This chapter initiates the concept of a customercentric model in supply chain systems. It discusses various constraints of present-day supply chain systems resulting from their roots being in logistics management and suggests an alternative next-level paradigm of a customer-centric matrix model. This chapter further demonstrates how this model would add value to the customer by taking the example of a healthcare information management system. The chapter also delves into the limitations of and anticipated issues and challenges in implementing the suggested model. Finally, the chapter hints at some broad directions for future research and action in the field. Emergent behavior is what happens when an interconnected system of relatively simple elements begins to self-organize to form a more intelligent and more adaptive higher-level system (Johnson, 2001).
As per one definition, SCM is the coordination of the demand and supply of products and services between a supplier’s supplier and a customer’s customer. It involves the flow of products, information, and money between the trading partners of a company’s supply chain. The proactive improvement in the efficiency and effectiveness of the flow of goods, services, and knowledge across all stakeholders achieves the goal of reducing total costs and obtaining a competitive advantage for all parties.
Supply chain is the network of facilities (warehouses, factories, terminals, ports, stores, and homes), vehicles (trucks, trains, planes, and ocean vessels), and logistics information systems connected by an enterprise’s suppliers’ suppliers and its customers’ customers. Supply chain flow is optimized when material, information, and money flow simultaneously in real time and without paper.5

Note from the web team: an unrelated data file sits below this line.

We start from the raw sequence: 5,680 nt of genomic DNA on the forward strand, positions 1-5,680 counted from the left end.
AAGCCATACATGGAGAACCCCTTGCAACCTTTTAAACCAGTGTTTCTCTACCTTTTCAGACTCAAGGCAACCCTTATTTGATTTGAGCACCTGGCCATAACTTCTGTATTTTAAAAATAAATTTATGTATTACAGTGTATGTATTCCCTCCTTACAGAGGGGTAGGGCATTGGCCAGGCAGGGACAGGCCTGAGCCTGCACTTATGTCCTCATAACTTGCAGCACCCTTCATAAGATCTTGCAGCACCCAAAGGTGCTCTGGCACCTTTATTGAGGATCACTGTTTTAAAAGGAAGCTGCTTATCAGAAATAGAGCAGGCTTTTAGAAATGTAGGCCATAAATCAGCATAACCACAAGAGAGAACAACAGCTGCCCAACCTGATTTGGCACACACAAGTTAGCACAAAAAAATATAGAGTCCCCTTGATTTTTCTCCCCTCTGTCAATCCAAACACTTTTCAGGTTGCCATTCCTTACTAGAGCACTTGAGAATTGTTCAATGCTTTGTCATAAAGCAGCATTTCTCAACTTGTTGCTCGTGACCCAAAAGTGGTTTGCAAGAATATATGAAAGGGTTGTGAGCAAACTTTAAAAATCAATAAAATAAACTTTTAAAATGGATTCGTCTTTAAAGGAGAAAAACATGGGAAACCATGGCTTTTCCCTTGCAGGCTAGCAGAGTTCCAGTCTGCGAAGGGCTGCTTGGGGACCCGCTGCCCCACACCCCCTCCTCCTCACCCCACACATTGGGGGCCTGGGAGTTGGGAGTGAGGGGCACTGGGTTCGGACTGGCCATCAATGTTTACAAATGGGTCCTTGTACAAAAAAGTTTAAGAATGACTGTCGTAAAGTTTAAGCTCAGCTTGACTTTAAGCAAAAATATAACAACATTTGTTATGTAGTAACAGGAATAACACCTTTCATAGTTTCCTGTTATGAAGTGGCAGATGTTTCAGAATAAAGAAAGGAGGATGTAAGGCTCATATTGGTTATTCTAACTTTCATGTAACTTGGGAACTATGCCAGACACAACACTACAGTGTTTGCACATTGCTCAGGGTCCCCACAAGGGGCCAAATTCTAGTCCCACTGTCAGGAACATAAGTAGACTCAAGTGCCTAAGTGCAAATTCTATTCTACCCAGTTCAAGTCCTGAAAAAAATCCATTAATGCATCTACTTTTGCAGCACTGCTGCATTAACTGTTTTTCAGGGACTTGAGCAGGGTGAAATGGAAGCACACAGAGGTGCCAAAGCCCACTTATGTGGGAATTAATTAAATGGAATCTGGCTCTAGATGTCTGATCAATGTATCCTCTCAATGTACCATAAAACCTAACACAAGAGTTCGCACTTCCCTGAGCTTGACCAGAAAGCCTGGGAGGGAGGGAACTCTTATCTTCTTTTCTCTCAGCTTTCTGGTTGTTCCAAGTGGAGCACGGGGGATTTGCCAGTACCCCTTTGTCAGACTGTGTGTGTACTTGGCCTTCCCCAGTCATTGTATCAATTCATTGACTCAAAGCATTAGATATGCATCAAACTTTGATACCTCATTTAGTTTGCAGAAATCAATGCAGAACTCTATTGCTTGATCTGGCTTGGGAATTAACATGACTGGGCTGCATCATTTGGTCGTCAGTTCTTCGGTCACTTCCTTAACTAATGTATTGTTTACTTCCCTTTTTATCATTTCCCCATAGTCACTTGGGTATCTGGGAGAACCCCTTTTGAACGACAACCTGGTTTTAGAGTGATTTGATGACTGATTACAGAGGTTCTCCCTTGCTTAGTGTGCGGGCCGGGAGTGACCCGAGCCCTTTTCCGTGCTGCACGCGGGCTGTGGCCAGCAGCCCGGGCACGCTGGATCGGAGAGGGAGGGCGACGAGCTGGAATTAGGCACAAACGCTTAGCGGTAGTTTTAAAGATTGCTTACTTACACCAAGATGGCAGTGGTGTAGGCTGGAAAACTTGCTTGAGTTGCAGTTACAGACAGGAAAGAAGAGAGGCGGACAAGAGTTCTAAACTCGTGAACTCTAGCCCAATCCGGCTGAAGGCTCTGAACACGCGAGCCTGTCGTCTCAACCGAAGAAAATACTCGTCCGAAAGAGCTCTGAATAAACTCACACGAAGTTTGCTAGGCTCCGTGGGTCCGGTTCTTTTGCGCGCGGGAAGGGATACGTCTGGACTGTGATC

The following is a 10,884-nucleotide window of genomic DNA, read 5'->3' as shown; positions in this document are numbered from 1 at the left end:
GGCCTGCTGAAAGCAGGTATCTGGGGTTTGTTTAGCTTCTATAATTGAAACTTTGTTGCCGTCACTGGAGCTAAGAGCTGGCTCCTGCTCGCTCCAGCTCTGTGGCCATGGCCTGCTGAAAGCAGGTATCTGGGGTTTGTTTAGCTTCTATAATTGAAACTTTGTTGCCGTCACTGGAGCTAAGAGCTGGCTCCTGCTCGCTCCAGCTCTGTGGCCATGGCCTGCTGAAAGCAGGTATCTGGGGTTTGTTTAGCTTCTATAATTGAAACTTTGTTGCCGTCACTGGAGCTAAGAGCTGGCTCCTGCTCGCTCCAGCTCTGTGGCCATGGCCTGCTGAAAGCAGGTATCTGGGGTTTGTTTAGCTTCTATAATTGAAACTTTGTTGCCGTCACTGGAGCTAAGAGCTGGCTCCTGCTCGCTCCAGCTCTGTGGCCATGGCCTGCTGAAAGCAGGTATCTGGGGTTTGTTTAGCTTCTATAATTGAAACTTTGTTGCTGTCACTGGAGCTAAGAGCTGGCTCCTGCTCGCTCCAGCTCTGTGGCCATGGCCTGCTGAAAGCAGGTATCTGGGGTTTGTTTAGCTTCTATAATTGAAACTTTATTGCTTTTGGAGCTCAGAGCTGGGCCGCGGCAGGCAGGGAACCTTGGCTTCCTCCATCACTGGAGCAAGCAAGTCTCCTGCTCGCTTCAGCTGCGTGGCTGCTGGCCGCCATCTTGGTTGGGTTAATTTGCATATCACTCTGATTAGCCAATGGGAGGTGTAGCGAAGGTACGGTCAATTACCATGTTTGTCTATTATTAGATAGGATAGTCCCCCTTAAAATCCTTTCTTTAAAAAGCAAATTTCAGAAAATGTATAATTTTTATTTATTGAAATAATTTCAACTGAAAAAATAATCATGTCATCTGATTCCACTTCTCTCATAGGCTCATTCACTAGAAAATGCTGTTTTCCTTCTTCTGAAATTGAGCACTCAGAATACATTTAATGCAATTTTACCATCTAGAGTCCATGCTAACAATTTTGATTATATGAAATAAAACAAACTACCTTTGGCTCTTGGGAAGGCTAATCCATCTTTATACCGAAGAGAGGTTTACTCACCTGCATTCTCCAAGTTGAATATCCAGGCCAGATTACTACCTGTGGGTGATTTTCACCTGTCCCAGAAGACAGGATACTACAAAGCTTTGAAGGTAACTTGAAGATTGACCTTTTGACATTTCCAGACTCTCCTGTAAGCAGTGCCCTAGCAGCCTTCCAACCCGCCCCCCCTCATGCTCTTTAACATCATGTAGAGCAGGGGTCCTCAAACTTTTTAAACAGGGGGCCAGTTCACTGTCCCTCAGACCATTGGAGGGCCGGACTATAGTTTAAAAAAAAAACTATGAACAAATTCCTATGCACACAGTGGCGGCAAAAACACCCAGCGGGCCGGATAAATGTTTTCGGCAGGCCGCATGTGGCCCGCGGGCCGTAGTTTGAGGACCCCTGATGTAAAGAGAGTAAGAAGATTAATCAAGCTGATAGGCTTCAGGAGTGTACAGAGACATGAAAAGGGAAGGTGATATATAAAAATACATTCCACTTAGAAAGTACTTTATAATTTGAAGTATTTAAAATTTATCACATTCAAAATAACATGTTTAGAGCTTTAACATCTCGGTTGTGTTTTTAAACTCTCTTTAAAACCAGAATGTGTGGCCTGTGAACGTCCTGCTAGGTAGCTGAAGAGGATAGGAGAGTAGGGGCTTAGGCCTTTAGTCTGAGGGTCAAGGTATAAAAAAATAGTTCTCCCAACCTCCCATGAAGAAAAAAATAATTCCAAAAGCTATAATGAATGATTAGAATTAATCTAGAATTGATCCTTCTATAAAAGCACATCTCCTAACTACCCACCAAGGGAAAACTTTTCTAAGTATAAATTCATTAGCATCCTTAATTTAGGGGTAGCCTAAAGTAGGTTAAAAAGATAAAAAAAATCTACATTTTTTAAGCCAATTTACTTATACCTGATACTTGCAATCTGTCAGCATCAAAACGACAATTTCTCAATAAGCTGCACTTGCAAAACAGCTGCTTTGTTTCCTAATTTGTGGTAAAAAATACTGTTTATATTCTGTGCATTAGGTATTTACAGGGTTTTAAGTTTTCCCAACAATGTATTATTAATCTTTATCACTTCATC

SCM revolves around efficient integration of suppliers, manufacturers, warehouses, and stores. Other definitions are more comprehensive and detailed:
The challenge in supply chain integration is to co-ordinate activities across the supply chain encompassing these various players, whose systems are bound to be disparate right from the beginning. It is only with such integration that the enterprises can improve performance, reduce costs and increase their service levels to the end-user, the customer. These integration challenges are met not only by coordinating production, transportation, and inventory decisions but more generally by integrating the front-end of the supply chain, customer demand, to the back-end of the supply chain, the production and manufacturing portion of the supply chain. (Simchi-Levi et al., 2003)
As it can be seen from our discussion thus far and from the voluminous literature on supply chain, the focus is constantly on the network of facilities, logistics, supplies, and suppliers. This is due to two main reasons: (1) the origins of the concept of supply chain lie in logistics and in inventory. and (2) the supply chain is related mostly to manufacturing or tangible goods, and thereby, the developments in the services sector and in the knowledge economy are overlooked.
Some thoughts are emanating gradually on the use of supply chains for customer satisfaction. For instance, “efficient integration of suppliers, manufacturers, … so that enterprise can increase service level” (Simchi-Levi et al., 2003) and “maximize customer service and minimize cost of the same” (Frazelle, 2002). The closest one gets to customer focus is in the following statement: